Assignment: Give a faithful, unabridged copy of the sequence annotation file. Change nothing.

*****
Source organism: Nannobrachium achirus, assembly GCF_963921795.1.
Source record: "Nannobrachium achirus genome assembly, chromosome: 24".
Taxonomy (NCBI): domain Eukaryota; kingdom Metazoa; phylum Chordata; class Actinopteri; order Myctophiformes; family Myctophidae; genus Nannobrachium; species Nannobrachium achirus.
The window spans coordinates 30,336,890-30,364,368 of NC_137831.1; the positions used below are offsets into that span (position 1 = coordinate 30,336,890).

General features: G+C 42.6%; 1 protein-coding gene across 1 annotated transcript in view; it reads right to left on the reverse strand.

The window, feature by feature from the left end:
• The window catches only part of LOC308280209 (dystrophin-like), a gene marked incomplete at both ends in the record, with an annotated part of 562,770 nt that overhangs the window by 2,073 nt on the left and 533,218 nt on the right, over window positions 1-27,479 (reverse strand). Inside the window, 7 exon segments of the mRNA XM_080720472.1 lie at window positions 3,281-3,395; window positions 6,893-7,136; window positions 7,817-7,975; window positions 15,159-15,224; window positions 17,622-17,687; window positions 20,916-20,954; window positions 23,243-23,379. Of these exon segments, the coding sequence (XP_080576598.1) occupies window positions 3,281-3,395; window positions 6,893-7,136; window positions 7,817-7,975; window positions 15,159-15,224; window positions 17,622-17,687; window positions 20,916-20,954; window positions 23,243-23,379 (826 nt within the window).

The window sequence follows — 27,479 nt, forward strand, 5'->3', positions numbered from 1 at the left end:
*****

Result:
Source organism: Nannobrachium achirus, assembly GCF_963921795.1.
Source record: "Nannobrachium achirus genome assembly, chromosome: 24".
Taxonomy (NCBI): domain Eukaryota; kingdom Metazoa; phylum Chordata; class Actinopteri; order Myctophiformes; family Myctophidae; genus Nannobrachium; species Nannobrachium achirus.
The window spans coordinates 30,336,890-30,364,368 of NC_137831.1; the positions used below are offsets into that span (position 1 = coordinate 30,336,890).

General features: G+C 42.6%; 1 protein-coding gene across 1 annotated transcript in view; it reads right to left on the reverse strand.

The window, feature by feature from the left end:
• The window catches only part of LOC308280209 (dystrophin-like), a gene marked incomplete at both ends in the record, with an annotated part of 562,770 nt that overhangs the window by 2,073 nt on the left and 533,218 nt on the right, over window positions 1-27,479 (reverse strand). Inside the window, 7 exon segments of the mRNA XM_080720472.1 lie at window positions 3,281-3,395; window positions 6,893-7,136; window positions 7,817-7,975; window positions 15,159-15,224; window positions 17,622-17,687; window positions 20,916-20,954; window positions 23,243-23,379. Of these exon segments, the coding sequence (XP_080576598.1) occupies window positions 3,281-3,395; window positions 6,893-7,136; window positions 7,817-7,975; window positions 15,159-15,224; window positions 17,622-17,687; window positions 20,916-20,954; window positions 23,243-23,379 (826 nt within the window).

The window sequence follows — 27,479 nt, forward strand, 5'->3', positions numbered from 1 at the left end: